Belum Caves – The Second longest Caves of India

  • Belum Caves

Explore the inspiring Belum Caves in India, India's second-longest cave system, known for its stunning stalactite and stalagmite formations, rich history and fascinating underground passages. Discover this natural wonder world of caves and experience a journey through time beneath the Earth's surface. Know more


The Belum Caves

The Belum caves are the longest caves Located nearly 270 km from Bangalore, on the plains of India. It’s time to explore it below.

If you would have been asked to name a place that can match the prettiness and wonders of the depths of oceans, it would definitely be the amazing world of caves. Exploring something strange & unknown interiors of these fascinating natural creatures is surely an unforgettable experience as you dive into unexplored waters that expose a myriad of treasures.

And what’s better than discover the magic of mystical and dream-like caves – the Belum caves. 

These caves inherited their name from the Sanskrit word bilum (hole). They were created by the action of water dropping on limestone bonds over millions of years, resulting in stalactites, columns, siphons, sink fleabags, and water arcades.

Although these magical caves were not known to the locals for several years, the first official archives that have mention them are from 1884, by Robert Bruce Foote, who was a British geologist and archaeologist and carried out surveys for the Geological Survey of India.
 
In the 1980s, Indian officials worked with a German excursion to discover and chart the caves. The relics found in the caves dated back to around 4500 BC and revealed that the caves had been occupied by the earliest Buddhist and Jain monks. In the year 1999, the Andhra Pradesh Tourism Development Corporation took control of the caves to carry out maintenance. They wiped out the mud and wreckage lying inside, developed pathways, enabled lighting and sank ventilation chutes to make the caves reachable to the public.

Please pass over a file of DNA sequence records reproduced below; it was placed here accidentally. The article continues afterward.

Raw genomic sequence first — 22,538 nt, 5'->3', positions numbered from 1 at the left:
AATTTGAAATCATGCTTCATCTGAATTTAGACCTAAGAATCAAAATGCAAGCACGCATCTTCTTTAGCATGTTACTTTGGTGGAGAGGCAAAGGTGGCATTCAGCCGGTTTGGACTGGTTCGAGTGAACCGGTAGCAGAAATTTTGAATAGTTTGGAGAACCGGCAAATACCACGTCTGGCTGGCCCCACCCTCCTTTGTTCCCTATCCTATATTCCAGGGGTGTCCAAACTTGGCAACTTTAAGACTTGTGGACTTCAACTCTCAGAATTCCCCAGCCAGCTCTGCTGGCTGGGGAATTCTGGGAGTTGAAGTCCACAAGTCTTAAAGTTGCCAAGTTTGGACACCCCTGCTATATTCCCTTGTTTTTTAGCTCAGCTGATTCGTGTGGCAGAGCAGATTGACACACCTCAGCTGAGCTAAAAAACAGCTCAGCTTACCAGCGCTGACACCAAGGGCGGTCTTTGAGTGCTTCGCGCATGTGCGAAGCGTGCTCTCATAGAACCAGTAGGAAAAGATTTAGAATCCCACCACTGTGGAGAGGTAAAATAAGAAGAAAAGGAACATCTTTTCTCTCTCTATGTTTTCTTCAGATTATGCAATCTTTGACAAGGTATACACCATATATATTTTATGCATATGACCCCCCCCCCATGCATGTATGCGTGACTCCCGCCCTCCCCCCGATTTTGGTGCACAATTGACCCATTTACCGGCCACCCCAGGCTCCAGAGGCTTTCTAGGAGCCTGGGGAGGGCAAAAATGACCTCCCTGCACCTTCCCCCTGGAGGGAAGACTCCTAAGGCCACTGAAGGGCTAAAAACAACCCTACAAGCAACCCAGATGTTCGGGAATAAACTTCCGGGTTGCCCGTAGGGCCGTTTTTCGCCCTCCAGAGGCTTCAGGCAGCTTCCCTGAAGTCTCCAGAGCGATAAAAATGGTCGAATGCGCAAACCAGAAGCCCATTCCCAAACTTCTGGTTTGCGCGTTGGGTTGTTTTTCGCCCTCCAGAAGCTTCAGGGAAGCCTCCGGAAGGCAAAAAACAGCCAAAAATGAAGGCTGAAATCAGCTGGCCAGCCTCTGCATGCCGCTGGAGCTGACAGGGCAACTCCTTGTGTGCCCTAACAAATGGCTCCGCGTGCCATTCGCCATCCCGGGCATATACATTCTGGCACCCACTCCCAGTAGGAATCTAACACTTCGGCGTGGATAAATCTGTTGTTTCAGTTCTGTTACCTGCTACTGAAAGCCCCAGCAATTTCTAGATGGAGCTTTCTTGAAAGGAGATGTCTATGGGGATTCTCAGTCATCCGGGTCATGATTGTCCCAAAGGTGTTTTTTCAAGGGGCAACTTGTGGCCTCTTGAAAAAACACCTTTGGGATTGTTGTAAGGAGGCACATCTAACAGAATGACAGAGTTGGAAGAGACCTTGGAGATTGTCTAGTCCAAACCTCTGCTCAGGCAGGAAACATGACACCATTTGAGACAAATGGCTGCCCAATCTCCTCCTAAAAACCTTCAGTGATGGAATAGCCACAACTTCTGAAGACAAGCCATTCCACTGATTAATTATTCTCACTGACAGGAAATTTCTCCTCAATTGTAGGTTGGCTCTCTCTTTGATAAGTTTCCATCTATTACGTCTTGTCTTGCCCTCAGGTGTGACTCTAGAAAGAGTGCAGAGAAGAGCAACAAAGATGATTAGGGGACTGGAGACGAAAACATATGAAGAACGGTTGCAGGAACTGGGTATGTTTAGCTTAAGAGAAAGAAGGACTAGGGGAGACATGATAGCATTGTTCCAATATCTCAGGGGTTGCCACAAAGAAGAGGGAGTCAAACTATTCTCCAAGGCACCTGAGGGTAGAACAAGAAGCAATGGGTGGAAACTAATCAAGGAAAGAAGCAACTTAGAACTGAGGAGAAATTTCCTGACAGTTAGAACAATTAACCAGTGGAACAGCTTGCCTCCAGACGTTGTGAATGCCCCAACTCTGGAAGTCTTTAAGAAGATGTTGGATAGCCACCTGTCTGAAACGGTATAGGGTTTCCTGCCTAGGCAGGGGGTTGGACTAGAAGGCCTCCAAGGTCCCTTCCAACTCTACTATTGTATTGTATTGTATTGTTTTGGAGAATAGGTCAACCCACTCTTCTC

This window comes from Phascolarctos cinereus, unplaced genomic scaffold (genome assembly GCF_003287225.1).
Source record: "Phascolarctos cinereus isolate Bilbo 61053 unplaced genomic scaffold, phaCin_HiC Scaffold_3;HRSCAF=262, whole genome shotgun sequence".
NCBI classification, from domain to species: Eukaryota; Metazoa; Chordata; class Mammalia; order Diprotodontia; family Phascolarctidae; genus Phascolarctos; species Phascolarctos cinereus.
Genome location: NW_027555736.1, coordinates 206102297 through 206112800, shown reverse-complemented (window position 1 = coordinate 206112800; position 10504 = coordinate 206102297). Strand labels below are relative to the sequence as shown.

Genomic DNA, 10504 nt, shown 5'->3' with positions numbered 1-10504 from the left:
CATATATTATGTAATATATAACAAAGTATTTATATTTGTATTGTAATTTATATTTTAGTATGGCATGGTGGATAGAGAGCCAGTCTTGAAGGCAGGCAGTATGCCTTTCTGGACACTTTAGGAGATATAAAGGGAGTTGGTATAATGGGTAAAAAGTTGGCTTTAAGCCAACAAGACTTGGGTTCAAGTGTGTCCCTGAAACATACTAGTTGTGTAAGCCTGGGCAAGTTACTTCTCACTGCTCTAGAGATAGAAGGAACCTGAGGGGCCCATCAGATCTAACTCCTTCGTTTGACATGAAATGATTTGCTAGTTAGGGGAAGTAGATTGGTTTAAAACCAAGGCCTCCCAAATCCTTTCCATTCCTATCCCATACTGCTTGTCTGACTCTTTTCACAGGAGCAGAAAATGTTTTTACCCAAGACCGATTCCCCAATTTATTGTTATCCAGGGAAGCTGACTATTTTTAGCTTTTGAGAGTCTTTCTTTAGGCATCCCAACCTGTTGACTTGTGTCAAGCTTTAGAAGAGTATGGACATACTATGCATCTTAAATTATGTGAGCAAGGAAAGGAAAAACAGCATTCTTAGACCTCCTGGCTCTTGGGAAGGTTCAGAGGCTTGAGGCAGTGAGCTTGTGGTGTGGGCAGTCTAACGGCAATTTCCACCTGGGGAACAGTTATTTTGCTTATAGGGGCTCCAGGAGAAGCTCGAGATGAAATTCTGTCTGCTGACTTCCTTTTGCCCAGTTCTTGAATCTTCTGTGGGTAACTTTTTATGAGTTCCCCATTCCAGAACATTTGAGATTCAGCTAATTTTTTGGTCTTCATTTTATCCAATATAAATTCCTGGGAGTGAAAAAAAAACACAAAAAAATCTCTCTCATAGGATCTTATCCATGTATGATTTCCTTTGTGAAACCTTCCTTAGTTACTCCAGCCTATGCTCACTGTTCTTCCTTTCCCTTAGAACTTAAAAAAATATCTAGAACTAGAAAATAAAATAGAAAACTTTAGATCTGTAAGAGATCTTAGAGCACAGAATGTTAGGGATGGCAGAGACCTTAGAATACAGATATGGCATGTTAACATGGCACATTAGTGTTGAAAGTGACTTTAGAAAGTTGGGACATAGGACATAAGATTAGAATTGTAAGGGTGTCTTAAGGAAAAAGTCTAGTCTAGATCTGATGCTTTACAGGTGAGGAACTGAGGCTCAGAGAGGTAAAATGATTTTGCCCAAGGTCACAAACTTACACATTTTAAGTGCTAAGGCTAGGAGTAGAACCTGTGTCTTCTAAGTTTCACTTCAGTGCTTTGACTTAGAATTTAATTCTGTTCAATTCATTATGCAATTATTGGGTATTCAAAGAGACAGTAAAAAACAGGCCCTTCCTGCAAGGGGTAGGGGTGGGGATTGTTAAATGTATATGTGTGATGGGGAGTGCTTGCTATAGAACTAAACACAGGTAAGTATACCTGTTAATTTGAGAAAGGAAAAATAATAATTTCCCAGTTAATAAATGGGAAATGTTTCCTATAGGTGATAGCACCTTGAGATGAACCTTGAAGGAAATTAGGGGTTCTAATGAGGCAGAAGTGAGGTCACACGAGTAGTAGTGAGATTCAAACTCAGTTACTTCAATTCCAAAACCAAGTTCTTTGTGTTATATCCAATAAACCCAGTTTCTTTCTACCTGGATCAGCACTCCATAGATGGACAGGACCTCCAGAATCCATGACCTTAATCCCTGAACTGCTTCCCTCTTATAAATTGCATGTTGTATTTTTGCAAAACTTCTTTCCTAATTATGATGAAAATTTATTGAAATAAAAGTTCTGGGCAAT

The Main Attractions of the Belium Caves are:
 

SAPTASVARALA GUHA

The Cavern with 7 musical notes or the Saptasvarala Guha is really captivating due to its matchless auditory range. The icicles when hit results into melodious notes. The march of the same was accessible earlier but due to the likely damage to the natural structures has been paused. Nevertheless, you can easily witness the whole formation along the walls.
 

PAATALGANGA

Paatalganga is considered to be the extreme region of the Belum Caves. This is comprised of a subversive stream whose depth is not known. The stream is known to be the breeding ground of an uncommon living organism that flourishes only in the extreme crooks of a cave. It is thought that this underground stream appears at the surface- 3 km from its existing point at the Belum village.

The Banyan Tree

On the meeting of the stalagmites and stalactite, it comes a mighty tree with roots that appear to suspend down. The Banyan tree cavern of Belum Caves is truly a knockout, particularly when you make the vibrant lights dance over it.

Thousand Hoods Cavern

The structure is similar to a setting in which hundreds of snakes are suspended from the roof. After the Banyan Tree Cavern, this specific stop is a creative magnificence.
 

Mandapam

The mandapam is a big hall very much like a grand banquet. The tall ceilings with artistic consistencies make it really an awe-inspiring stop. What makes it even more attractive is the trip to get through it. One has to slide between thin gaps and bend along few low ceiling passages only to arise in high vaulted ones.

 

Dhyana Mandir

A big lump of stone that represents a saint’s bed inhabits this cavity. No one knows whether the actual saint slept on it or not, it was once a meditation center for monks.
 

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